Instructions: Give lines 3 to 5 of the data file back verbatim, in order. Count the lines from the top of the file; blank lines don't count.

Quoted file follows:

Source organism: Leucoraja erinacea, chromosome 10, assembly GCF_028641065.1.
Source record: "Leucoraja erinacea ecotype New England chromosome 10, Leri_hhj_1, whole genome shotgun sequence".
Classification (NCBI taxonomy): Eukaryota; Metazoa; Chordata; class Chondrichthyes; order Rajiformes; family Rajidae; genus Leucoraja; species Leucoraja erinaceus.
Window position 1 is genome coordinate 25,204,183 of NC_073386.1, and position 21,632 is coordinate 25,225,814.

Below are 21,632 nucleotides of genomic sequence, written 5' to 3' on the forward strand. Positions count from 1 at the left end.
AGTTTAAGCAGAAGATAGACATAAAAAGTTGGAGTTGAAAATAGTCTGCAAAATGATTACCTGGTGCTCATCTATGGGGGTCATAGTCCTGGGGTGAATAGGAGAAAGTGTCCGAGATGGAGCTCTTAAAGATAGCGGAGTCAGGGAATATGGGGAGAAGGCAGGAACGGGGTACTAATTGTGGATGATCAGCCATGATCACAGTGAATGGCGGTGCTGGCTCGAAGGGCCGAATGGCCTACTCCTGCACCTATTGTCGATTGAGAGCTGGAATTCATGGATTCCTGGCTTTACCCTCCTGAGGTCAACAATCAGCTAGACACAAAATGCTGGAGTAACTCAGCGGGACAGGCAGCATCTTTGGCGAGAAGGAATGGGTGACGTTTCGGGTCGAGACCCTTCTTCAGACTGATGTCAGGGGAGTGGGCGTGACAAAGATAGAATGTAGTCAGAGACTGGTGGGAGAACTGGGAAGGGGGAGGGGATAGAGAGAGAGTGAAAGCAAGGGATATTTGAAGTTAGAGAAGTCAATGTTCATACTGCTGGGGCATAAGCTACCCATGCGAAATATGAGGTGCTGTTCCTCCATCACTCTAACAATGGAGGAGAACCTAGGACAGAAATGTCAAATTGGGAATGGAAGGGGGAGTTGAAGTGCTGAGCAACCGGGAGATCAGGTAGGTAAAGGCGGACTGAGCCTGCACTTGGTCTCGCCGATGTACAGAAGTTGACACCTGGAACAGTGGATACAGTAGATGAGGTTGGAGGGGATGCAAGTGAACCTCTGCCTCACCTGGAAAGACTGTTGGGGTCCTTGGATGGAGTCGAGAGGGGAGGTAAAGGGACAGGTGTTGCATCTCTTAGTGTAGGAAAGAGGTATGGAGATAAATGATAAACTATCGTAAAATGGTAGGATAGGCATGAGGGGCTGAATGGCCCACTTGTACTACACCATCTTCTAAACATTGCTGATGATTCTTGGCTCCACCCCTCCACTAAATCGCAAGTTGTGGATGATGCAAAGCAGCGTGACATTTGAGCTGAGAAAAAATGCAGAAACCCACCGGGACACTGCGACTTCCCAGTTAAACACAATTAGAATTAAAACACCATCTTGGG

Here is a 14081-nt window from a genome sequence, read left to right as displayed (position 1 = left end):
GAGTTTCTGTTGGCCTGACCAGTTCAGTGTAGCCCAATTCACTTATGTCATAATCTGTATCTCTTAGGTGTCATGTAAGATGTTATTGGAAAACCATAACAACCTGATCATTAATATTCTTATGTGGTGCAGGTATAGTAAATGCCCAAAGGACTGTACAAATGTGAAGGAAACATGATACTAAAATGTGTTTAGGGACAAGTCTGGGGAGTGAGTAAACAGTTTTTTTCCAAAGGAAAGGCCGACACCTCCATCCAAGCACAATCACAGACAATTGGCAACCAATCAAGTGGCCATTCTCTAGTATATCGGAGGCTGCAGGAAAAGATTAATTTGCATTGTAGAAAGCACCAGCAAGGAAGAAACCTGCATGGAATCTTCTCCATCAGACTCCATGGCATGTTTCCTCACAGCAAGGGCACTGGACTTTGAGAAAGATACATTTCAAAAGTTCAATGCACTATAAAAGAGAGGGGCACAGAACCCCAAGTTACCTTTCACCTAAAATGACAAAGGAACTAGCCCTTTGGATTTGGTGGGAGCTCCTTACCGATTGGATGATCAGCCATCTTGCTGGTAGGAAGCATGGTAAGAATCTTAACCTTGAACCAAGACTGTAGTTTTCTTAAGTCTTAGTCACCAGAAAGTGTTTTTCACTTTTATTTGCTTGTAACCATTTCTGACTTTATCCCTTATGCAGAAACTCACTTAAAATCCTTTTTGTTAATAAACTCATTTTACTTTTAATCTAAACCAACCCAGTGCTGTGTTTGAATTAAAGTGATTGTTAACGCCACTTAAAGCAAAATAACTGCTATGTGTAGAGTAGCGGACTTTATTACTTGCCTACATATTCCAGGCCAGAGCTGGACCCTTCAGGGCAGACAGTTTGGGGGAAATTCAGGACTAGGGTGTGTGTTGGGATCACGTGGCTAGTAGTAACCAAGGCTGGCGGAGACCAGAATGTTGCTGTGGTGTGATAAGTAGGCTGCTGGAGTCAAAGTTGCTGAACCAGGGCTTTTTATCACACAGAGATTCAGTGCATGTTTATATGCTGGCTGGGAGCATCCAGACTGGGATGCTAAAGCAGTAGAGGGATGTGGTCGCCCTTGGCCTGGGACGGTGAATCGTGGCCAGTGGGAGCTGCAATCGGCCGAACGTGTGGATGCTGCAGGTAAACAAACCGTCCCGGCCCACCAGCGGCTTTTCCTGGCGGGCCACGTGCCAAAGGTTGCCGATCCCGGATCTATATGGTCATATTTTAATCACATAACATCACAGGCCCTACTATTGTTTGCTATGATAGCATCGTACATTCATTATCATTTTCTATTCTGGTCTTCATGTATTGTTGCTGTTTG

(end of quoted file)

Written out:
Classification (NCBI taxonomy): Eukaryota; Metazoa; Chordata; class Chondrichthyes; order Rajiformes; family Rajidae; genus Leucoraja; species Leucoraja erinaceus.
Window position 1 is genome coordinate 25,204,183 of NC_073386.1, and position 21,632 is coordinate 25,225,814.

Below are 21,632 nucleotides of genomic sequence, written 5' to 3' on the forward strand. Positions count from 1 at the left end.